__________________
i really love this game
  #13  
Old 01/07/2008, 08:22 PM
matt_54351 matt_54351 is offline
Registered Member
 
Join Date: Oct 2007
Location: Orlando, FL
Posts: 23
2000-8000ft is going to be a big difference. someone with a physics major will be able to calculate the effect of pressure on temp and salinity. check noaa.gov, they are the best bet for good information.
  #14  
Old 01/08/2008, 12:44 AM
Crumbs Crumbs is offline
Registered Member
 
Join Date: Mar 2007
Location: Canada
Posts: 65
I do see it as a major challenge. The fish would be decompressed and shipped with an arrive alive guarantee. I have read about the Japanese that have attempted to keep a deep water frilled shark with out success. Im wondering if any public aquariums have really deep water setups. I dont think there would be an arrive alive guarantee if it was impossible to do. Im having a hard time finding any info on deep water husbandry.
  #15  
Old 01/08/2008, 02:51 AM
Crumbs Crumbs is offline
Registered Member
 
Join Date: Mar 2007
Location: Canada
Posts: 65
Quote:
Originally posted by billsreef
Do a google search on Richard Pyle. He's an ichthyologist that does a lot of work with deep water species. Probably had discovered more new species of fish below 100' than anyone else.
Thanks alot for the lead Bill. Alot of stuff came up under Richards name. I have alot of research to do.

And not to worry. I am not jumping into this until I am fully prepared. The fish alone cost a near fortune.
  #16  
Old 01/08/2008, 02:57 AM
GreshamH GreshamH is offline
Premium Member
 
Join Date: Nov 2002
Location: SF Bay Area, CA
Posts: 5,113
Quote:
Originally posted by matt_54351
2000-8000ft is going to be a big difference. someone with a physics major will be able to calculate the effect of pressure on temp and salinity. check noaa.gov, they are the best bet for good information.
Heck, 2K-8K feet is bad enough, he's talking meters

Quote:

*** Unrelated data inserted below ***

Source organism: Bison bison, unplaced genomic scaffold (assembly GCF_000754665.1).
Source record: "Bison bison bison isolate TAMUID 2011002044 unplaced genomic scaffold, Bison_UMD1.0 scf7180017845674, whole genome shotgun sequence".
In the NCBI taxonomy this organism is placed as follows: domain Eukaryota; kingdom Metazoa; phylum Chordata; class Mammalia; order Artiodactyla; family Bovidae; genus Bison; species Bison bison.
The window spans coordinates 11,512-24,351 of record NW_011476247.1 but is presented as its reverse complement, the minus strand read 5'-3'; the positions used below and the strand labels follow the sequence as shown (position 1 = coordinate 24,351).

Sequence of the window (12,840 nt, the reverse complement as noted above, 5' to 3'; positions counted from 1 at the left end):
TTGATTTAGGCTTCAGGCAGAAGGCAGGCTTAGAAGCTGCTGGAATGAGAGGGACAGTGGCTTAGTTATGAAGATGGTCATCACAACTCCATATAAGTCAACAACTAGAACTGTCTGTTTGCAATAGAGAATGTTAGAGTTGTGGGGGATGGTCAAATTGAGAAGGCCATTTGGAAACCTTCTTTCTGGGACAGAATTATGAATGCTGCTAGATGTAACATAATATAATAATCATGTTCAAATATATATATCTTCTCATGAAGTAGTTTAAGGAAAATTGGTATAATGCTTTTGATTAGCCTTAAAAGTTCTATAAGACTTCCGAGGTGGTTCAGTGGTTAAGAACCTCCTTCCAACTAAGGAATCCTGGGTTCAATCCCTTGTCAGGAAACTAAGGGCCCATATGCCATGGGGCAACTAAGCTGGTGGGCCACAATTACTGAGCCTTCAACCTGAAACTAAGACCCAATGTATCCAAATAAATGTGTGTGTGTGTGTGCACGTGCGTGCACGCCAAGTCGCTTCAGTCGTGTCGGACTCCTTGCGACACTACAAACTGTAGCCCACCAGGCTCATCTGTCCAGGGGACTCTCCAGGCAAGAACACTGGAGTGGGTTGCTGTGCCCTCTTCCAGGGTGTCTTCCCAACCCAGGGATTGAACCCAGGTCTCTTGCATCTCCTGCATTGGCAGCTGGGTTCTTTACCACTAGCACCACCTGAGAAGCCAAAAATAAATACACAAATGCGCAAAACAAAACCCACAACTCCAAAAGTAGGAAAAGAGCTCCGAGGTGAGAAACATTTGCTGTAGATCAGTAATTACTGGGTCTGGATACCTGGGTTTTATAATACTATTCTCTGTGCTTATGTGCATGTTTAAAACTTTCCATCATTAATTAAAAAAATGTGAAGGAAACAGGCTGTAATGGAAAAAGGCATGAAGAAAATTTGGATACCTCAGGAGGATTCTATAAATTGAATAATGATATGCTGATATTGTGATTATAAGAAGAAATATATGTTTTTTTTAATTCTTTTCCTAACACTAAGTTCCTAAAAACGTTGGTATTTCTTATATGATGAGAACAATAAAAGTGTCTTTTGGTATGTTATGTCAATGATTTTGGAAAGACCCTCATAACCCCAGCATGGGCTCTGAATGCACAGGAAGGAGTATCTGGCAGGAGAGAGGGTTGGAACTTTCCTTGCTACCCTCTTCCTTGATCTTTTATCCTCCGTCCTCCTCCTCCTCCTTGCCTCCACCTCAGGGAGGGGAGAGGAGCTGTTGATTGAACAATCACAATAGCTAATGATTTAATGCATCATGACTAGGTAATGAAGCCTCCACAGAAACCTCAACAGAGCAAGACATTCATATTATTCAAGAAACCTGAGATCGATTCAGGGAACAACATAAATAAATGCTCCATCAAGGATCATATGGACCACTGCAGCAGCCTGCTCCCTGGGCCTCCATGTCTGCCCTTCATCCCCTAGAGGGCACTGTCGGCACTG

The fish Im interested in lives from 1829-9925 m. It will surface to 1500 m
__________________
Gresham
_______________________________
Feeding your reef...one polyp at a time
  #17  
Old 01/08/2008, 06:33 AM
billsreef billsreef is offline
Moderator
10 & Over Club
 
Join Date: Oct 1999
Location: Long Island, NY
Posts: 12,688
Send a message via ICQ to billsreef Send a message via AIM to billsreef Send a message via Yahoo to billsreef
BTW, what fish are looking to get?
__________________
Bill

"LOL, well I have no brain apparently. " - dc (Debi)
  #18  
Old 01/08/2008, 06:45 AM
Spracklcat Spracklcat is offline
--sister of geek--
 
Join Date: Sep 2004
Location: LI, NY
Posts: 1,459
And if the fish needs further decompression, seahorse keepers are known to do them in their homes for swim bladder issues--they have a good protocol.
  #19  
Old 01/08/2008, 11:06 AM
GreshamH GreshamH is offline
Premium Member
 
Join Date: Nov 2002
Location: SF Bay Area, CA
Posts: 5,113
Any sea horses collected below 100'?
__________________
Gresham
_______________________________
Feeding your reef...one polyp at a time
  #20  
Old 01/08/2008, 11:40 AM
aninjaatemyshoe aninjaatemyshoe is offline
Registered Member
 
Join Date: Mar 2006
Location: Akron, Ohio
Posts: 1,370
I think it is pretty obvious that he does not want to specifically name the fish, otherwise he would already have mentioned it. Something smells very fishy here, pun intended.